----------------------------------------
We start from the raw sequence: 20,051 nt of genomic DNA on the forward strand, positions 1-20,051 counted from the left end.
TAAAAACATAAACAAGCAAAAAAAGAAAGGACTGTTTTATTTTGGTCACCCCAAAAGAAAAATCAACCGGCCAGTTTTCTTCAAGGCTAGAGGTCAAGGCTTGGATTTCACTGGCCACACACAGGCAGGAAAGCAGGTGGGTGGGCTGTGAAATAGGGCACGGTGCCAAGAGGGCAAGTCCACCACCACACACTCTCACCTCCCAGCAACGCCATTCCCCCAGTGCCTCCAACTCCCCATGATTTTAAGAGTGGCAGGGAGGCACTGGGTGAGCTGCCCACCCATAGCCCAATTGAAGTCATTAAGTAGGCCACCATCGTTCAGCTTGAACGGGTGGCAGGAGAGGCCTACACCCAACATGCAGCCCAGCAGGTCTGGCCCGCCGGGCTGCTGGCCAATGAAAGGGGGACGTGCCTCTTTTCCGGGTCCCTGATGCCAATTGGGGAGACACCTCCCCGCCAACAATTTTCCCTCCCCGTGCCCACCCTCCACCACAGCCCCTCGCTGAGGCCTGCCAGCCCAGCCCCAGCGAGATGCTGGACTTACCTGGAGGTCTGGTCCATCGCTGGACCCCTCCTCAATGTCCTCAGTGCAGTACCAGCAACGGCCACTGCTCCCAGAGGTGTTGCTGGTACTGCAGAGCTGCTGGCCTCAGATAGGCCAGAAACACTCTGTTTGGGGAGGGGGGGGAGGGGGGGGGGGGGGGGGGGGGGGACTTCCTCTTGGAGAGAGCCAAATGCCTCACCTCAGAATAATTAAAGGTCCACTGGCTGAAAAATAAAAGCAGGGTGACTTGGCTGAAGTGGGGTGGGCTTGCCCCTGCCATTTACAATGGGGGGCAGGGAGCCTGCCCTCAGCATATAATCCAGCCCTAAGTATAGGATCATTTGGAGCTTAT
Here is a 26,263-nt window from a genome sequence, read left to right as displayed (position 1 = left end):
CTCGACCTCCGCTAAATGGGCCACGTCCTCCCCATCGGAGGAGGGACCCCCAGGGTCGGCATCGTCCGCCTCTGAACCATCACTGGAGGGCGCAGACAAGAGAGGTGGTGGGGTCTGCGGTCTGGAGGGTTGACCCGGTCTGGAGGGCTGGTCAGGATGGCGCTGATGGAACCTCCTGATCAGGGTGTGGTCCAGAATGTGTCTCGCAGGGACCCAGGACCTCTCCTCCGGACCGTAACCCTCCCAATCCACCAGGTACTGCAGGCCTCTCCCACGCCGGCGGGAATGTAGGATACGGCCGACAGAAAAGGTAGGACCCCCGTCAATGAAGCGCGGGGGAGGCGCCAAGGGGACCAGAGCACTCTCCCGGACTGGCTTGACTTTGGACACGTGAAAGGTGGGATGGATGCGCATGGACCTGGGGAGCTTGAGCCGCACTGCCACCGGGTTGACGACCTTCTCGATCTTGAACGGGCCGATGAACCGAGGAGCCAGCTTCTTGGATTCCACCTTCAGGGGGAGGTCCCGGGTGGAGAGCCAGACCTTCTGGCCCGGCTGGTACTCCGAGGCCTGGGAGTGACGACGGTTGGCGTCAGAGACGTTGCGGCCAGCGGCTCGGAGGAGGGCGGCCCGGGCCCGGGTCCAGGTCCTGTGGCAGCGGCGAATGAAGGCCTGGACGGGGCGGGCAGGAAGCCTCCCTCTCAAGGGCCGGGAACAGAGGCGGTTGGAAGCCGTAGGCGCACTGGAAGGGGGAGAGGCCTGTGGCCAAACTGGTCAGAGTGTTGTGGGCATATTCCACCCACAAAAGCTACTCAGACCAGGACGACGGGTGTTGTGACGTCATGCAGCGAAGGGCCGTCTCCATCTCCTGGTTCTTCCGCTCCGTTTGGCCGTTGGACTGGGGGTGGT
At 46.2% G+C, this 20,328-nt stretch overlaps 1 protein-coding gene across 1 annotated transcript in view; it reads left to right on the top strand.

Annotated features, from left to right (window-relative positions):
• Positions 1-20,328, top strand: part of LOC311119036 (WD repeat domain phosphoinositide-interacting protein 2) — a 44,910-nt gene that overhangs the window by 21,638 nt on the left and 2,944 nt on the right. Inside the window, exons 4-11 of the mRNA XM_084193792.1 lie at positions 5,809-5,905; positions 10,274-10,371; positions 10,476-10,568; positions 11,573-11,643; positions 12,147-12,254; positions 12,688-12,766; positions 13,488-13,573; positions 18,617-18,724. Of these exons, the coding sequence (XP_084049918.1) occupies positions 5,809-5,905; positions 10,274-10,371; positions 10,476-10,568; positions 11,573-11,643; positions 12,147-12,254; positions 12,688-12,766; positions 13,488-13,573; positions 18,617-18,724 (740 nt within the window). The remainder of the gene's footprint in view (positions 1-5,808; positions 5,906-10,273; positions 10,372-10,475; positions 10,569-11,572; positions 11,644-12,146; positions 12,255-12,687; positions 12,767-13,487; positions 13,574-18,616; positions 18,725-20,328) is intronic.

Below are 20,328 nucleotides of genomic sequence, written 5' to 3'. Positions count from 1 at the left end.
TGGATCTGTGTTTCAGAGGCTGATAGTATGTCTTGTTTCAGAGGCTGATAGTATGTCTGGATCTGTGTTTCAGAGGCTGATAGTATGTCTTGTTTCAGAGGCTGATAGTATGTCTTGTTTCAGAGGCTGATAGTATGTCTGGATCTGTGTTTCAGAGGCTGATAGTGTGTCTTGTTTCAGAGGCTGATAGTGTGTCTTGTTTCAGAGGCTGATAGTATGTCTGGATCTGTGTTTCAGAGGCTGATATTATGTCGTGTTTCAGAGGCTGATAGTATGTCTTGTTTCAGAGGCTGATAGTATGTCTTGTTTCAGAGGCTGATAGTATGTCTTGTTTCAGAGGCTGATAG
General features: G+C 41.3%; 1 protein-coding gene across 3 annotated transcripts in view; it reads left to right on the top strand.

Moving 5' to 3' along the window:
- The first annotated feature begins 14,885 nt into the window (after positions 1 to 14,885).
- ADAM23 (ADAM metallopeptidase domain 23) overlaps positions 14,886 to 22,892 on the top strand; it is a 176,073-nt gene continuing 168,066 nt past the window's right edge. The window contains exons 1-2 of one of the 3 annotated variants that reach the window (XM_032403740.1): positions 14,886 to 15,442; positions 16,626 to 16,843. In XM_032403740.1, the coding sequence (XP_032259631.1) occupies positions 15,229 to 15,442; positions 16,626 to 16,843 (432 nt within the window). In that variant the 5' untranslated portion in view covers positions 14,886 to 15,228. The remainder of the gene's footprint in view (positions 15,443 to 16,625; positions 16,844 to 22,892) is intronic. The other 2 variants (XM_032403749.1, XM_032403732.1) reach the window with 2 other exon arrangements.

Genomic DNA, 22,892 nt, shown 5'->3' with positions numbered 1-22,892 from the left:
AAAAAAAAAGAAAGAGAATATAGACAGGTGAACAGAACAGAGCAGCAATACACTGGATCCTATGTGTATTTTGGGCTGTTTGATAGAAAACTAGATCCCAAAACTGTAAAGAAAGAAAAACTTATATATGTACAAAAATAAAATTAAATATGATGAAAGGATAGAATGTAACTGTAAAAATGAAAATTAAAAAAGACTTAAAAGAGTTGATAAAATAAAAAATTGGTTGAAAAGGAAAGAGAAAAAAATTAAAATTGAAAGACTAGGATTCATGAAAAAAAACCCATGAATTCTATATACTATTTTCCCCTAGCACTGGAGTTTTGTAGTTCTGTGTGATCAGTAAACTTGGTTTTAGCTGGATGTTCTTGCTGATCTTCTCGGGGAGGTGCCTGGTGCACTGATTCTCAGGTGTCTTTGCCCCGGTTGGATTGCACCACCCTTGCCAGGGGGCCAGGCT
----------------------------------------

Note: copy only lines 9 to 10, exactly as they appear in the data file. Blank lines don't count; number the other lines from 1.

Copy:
TGGATCTGTGTTTCAGAGGCTGATAGTATGTCTTGTTTCAGAGGCTGATAGTATGTCTGGATCTGTGTTTCAGAGGCTGATAGTATGTCTTGTTTCAGAGGCTGATAGTATGTCTTGTTTCAGAGGCTGATAGTATGTCTGGATCTGTGTTTCAGAGGCTGATAGTGTGTCTTGTTTCAGAGGCTGATAGTGTGTCTTGTTTCAGAGGCTGATAGTATGTCTGGATCTGTGTTTCAGAGGCTGATATTATGTCGTGTTTCAGAGGCTGATAGTATGTCTTGTTTCAGAGGCTGATAGTATGTCTTGTTTCAGAGGCTGATAGTATGTCTTGTTTCAGAGGCTGATAG
General features: G+C 41.3%; 1 protein-coding gene across 3 annotated transcripts in view; it reads left to right on the top strand.